Chopin: Etudes Op.10 and Op.25 (Fialkowska)

A superb but not particularly well-known recording of the Chopin etudes. Fialkowska is the sort of pianist you don’t really hear about, but quietly goes about getting rave reviews and collecting the occasional award. Her playing is relentlessly confident and texturally creative, but without any hint of narcissism. There is nothing at all etude-like about her playing, as her interpretations feature loads of gloriously inventive musical decisions, all of which make for a fantastically revelatory musical experience. [Comments on individual etudes below, with particularly interesting ones asterisked.]

00:00 – No.1* – Note Fialkowska’s clever decision to accelerate towards the end of the upward RH runs, creating the occasional illusion of only 3 beats in a bar and creating the sense of a single, unbroken, soaring line.
01:54 – No.2
03:15 – No.3 –Incredibly tender voicing, with a particularly dramatic middle section.
08:02 – No.4 – Pleasingly clear playing. Often the No.4 is burnt to a messy cinder, but here the playing is transparent and exciting throughout.
10:02 – No.5 – An atypically full-blooded account, with lovely legato playing, especially at moments like 10:37.
11:44 – No.6 – Nearly no pedal used throughout, to great effect.
16:22 – No.7 – A notoriously hard etude to interpret effectively, but this version is pretty amazing, with unforced RH playing and perky figurations in the left.
17:51 – No.8* – A real tour de force. The most light and legato version I’ve ever heard. Note the gorgeous pianissimo playing in the D minor section, and the textural shifts at 19:29.
20:10 – No.9 – Played like a real tone poem, with almost impressionistic freedom.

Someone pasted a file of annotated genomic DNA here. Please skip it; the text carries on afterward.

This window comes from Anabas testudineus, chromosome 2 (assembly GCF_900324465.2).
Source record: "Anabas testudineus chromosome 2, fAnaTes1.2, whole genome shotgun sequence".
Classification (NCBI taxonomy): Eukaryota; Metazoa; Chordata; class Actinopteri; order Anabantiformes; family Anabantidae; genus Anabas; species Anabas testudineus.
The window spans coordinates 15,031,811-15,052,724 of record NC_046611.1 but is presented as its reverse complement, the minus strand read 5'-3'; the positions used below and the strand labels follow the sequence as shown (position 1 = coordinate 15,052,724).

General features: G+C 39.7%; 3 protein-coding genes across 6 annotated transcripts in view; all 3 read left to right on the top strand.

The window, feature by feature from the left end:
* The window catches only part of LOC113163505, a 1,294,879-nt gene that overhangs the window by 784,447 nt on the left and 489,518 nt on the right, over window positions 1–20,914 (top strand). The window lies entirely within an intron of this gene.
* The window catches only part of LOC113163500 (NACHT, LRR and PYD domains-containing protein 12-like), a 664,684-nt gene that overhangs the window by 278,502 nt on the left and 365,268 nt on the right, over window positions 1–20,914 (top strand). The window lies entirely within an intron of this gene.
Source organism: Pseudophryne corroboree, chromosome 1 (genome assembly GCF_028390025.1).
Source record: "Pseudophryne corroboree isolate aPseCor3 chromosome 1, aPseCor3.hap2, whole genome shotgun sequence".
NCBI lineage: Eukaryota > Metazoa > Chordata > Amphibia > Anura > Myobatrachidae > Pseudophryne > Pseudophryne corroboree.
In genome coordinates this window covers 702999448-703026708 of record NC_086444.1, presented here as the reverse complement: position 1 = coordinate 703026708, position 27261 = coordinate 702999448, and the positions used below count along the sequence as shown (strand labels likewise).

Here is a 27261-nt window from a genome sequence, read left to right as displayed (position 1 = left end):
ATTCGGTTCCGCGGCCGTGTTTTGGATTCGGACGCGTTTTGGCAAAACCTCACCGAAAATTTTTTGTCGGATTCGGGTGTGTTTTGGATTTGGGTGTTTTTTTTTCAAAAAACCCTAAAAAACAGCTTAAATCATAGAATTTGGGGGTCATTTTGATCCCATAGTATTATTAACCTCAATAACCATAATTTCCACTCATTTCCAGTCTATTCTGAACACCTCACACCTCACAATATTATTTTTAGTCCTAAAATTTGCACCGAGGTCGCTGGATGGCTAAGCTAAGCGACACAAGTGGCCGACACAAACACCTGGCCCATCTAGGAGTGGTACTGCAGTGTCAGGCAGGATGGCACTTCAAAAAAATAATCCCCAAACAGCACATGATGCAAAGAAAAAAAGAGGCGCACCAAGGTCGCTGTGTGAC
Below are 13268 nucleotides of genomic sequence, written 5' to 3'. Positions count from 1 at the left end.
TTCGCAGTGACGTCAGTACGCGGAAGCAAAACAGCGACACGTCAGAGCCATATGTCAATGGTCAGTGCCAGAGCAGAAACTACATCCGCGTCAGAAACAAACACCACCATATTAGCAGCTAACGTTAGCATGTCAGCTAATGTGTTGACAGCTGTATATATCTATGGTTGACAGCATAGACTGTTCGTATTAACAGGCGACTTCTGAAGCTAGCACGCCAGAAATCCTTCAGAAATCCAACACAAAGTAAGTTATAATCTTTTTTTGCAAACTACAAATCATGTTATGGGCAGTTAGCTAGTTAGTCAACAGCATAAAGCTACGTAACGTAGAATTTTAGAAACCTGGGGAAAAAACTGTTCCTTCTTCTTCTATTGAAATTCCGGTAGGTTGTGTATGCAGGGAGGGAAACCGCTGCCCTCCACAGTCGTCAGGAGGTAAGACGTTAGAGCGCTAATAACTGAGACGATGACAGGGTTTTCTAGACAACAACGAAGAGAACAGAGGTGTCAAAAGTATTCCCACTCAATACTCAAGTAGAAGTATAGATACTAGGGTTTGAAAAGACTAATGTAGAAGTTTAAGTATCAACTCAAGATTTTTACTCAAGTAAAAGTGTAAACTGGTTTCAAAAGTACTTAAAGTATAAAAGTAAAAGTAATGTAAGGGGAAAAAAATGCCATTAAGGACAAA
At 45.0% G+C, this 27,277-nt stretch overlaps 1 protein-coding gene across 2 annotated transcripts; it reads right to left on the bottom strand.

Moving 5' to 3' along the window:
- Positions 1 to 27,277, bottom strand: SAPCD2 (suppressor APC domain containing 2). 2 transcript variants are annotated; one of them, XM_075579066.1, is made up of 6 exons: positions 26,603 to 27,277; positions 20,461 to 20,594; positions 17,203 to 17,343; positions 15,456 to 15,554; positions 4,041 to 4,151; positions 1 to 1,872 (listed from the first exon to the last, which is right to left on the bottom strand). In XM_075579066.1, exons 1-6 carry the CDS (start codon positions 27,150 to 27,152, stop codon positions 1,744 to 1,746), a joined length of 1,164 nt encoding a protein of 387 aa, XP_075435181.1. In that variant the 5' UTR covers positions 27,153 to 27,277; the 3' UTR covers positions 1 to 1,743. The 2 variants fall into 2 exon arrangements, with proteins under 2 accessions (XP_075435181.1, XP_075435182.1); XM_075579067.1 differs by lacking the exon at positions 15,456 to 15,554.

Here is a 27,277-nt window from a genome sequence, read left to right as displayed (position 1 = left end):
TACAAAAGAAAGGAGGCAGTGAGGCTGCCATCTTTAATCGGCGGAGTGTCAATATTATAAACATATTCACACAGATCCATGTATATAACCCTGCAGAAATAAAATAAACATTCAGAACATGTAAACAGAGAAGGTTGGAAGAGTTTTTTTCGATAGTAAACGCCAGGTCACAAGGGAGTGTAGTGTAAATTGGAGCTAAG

22:51 – No.10 – The textural variation between the staccato and legatissimo sections is pulled off perfectly.
25:07 – No.11 – Voicing!
28:02 – No.12*– A ferocious and overwhelming account. Note how Fialkowska at moments like 29:32 accents the E-flat at the peak of the LH run, which both adds drama and creates an aural overhang which prepares the sotto voce RH chords which come immediately after.

30:48 – No.1– Beautifully muted, with judiciously retrained rubato.
34:02 – No.2
35:40 – No.3* – Taut, punchy, spectacular
37:26 – No.4 – A very brisk tempo, which Fialkowska exploits fully to let the melodic line sing.
38:58 – No.5* – Note how even in the first section Fialkowska varies the articulation of the theme hugely, from the detached 38:59 to the fully held notes of 39:24.
42:18 – No.6 – Yet again an incredible tempo, but one completely in service to the music, allowing Fialkowska to generate a sleek, glittering murmuration in the RH.
44:18 – No.7 – The climaxes are prepared and played to perfection, and the voicing is consistently flawless, with some very convincing use of rubato.
50:03 – No.8
51:09 – No.9
52:07 – No.10
56:18 – No.11*– One of the very best accounts, with a LH full of swagger and a RH full of nimble ferocity, and extremely fine dynamic control.
59:56 – No.12* – As with the very first etude, the sense here is not of notes in succession, but a whole series of gorgeous runs, perfectly smooth and unbroken. The melody sings with utterly compelling clarity.

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